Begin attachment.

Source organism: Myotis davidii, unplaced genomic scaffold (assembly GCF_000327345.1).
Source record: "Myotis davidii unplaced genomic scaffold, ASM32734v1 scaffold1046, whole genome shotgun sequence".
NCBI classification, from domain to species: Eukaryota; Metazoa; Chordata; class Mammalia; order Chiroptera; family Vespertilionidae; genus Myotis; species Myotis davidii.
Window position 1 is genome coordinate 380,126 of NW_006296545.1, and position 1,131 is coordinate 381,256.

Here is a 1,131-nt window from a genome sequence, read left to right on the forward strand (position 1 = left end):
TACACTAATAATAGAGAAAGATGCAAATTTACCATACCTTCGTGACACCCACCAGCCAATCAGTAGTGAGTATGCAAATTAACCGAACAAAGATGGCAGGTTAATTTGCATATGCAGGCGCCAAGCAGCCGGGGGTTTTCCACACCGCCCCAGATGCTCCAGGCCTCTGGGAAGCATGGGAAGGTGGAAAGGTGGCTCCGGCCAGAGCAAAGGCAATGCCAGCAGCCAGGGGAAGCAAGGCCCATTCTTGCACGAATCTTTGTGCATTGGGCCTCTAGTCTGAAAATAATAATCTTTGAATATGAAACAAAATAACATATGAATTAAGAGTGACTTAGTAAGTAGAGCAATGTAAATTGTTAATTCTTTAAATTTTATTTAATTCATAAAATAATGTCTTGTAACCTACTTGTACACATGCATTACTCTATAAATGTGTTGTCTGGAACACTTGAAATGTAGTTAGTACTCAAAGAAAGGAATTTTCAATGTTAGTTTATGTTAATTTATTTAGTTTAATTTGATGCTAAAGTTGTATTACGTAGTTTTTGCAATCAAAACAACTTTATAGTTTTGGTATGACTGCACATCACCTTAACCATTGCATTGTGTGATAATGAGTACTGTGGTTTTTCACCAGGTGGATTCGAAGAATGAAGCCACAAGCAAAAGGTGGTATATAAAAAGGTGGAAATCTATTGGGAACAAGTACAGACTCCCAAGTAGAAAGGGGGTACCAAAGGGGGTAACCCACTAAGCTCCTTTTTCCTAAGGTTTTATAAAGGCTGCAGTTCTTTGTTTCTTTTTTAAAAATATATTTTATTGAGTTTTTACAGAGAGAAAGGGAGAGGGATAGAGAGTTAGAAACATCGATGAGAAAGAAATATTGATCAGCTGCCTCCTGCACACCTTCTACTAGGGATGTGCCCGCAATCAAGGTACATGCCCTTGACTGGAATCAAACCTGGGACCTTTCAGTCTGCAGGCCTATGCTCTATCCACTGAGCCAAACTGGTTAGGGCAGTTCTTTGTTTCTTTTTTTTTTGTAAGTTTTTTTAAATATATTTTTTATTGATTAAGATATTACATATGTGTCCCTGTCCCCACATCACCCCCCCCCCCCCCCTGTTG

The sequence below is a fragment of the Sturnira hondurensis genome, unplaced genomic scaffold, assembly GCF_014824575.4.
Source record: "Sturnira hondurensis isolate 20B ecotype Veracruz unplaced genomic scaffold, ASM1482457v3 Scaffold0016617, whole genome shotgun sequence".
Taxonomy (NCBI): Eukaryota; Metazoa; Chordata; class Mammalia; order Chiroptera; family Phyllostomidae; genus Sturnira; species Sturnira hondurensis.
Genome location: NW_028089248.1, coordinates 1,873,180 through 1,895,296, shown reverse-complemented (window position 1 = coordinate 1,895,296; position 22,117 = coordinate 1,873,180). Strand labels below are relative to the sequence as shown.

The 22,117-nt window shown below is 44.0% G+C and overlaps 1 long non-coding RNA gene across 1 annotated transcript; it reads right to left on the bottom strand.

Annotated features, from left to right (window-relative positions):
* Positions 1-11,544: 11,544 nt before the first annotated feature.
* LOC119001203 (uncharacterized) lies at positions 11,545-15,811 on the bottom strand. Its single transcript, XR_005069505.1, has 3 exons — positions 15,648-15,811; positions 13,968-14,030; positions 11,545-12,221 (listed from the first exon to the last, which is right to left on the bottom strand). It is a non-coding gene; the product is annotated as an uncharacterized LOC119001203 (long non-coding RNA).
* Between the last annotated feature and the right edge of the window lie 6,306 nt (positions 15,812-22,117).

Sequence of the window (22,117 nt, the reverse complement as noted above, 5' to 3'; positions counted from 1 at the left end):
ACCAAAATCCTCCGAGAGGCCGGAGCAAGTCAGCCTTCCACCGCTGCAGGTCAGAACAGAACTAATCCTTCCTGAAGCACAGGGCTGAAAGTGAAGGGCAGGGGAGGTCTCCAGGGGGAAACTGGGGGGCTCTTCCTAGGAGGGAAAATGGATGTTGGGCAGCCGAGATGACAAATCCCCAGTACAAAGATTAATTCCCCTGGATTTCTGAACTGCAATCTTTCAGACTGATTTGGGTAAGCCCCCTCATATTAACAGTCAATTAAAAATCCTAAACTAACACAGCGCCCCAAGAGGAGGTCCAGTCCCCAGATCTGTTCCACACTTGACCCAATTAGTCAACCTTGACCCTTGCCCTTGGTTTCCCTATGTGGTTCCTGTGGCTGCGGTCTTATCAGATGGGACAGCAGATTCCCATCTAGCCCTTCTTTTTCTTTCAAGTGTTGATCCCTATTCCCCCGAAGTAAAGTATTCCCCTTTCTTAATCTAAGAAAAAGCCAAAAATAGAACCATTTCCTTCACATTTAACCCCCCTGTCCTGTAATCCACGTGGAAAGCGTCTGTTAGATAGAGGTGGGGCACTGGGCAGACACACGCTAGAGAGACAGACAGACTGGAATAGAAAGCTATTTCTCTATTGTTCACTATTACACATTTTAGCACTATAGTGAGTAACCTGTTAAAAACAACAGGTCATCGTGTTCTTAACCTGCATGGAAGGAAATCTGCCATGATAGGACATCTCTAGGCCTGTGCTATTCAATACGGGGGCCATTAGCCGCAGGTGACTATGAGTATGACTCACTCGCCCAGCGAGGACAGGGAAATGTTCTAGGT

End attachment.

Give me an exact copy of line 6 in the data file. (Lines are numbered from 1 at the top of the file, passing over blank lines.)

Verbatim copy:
TACACTAATAATAGAGAAAGATGCAAATTTACCATACCTTCGTGACACCCACCAGCCAATCAGTAGTGAGTATGCAAATTAACCGAACAAAGATGGCAGGTTAATTTGCATATGCAGGCGCCAAGCAGCCGGGGGTTTTCCACACCGCCCCAGATGCTCCAGGCCTCTGGGAAGCATGGGAAGGTGGAAAGGTGGCTCCGGCCAGAGCAAAGGCAATGCCAGCAGCCAGGGGAAGCAAGGCCCATTCTTGCACGAATCTTTGTGCATTGGGCCTCTAGTCTGAAAATAATAATCTTTGAATATGAAACAAAATAACATATGAATTAAGAGTGACTTAGTAAGTAGAGCAATGTAAATTGTTAATTCTTTAAATTTTATTTAATTCATAAAATAATGTCTTGTAACCTACTTGTACACATGCATTACTCTATAAATGTGTTGTCTGGAACACTTGAAATGTAGTTAGTACTCAAAGAAAGGAATTTTCAATGTTAGTTTATGTTAATTTATTTAGTTTAATTTGATGCTAAAGTTGTATTACGTAGTTTTTGCAATCAAAACAACTTTATAGTTTTGGTATGACTGCACATCACCTTAACCATTGCATTGTGTGATAATGAGTACTGTGGTTTTTCACCAGGTGGATTCGAAGAATGAAGCCACAAGCAAAAGGTGGTATATAAAAAGGTGGAAATCTATTGGGAACAAGTACAGACTCCCAAGTAGAAAGGGGGTACCAAAGGGGGTAACCCACTAAGCTCCTTTTTCCTAAGGTTTTATAAAGGCTGCAGTTCTTTGTTTCTTTTTTAAAAATATATTTTATTGAGTTTTTACAGAGAGAAAGGGAGAGGGATAGAGAGTTAGAAACATCGATGAGAAAGAAATATTGATCAGCTGCCTCCTGCACACCTTCTACTAGGGATGTGCCCGCAATCAAGGTACATGCCCTTGACTGGAATCAAACCTGGGACCTTTCAGTCTGCAGGCCTATGCTCTATCCACTGAGCCAAACTGGTTAGGGCAGTTCTTTGTTTCTTTTTTTTTTGTAAGTTTTTTTAAATATATTTTTTATTGATTAAGATATTACATATGTGTCCCTGTCCCCACATCACCCCCCCCCCCCCCCTGTTG